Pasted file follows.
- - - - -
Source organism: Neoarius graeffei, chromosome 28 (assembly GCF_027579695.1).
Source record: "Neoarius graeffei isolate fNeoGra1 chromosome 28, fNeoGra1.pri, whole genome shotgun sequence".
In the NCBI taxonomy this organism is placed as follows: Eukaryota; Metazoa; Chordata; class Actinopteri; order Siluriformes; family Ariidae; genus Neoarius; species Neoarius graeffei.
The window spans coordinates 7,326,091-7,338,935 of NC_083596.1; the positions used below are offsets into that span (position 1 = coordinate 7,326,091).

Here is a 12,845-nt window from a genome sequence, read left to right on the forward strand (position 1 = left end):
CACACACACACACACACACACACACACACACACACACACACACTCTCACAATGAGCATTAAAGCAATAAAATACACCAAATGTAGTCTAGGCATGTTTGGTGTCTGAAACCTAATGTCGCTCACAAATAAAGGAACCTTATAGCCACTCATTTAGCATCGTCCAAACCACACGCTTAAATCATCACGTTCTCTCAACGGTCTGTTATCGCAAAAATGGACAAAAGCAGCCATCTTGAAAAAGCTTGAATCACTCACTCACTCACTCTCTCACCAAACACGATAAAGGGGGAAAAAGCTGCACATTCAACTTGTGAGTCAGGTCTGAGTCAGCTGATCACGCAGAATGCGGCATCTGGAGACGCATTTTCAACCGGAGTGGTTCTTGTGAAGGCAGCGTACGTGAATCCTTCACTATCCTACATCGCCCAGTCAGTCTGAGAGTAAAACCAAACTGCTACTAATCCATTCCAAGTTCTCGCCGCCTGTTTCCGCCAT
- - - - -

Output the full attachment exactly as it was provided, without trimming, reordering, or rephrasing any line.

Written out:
Source organism: Neoarius graeffei, chromosome 28 (assembly GCF_027579695.1).
Source record: "Neoarius graeffei isolate fNeoGra1 chromosome 28, fNeoGra1.pri, whole genome shotgun sequence".
In the NCBI taxonomy this organism is placed as follows: Eukaryota; Metazoa; Chordata; class Actinopteri; order Siluriformes; family Ariidae; genus Neoarius; species Neoarius graeffei.
The window spans coordinates 7,326,091-7,338,935 of NC_083596.1; the positions used below are offsets into that span (position 1 = coordinate 7,326,091).

Here is a 12,845-nt window from a genome sequence, read left to right on the forward strand (position 1 = left end):
CACACACACACACACACACACACACACACACACACACACACACTCTCACAATGAGCATTAAAGCAATAAAATACACCAAATGTAGTCTAGGCATGTTTGGTGTCTGAAACCTAATGTCGCTCACAAATAAAGGAACCTTATAGCCACTCATTTAGCATCGTCCAAACCACACGCTTAAATCATCACGTTCTCTCAACGGTCTGTTATCGCAAAAATGGACAAAAGCAGCCATCTTGAAAAAGCTTGAATCACTCACTCACTCACTCTCTCACCAAACACGATAAAGGGGGAAAAAGCTGCACATTCAACTTGTGAGTCAGGTCTGAGTCAGCTGATCACGCAGAATGCGGCATCTGGAGACGCATTTTCAACCGGAGTGGTTCTTGTGAAGGCAGCGTACGTGAATCCTTCACTATCCTACATCGCCCAGTCAGTCTGAGAGTAAAACCAAACTGCTACTAATCCATTCCAAGTTCTCGCCGCCTGTTTCCGCCAT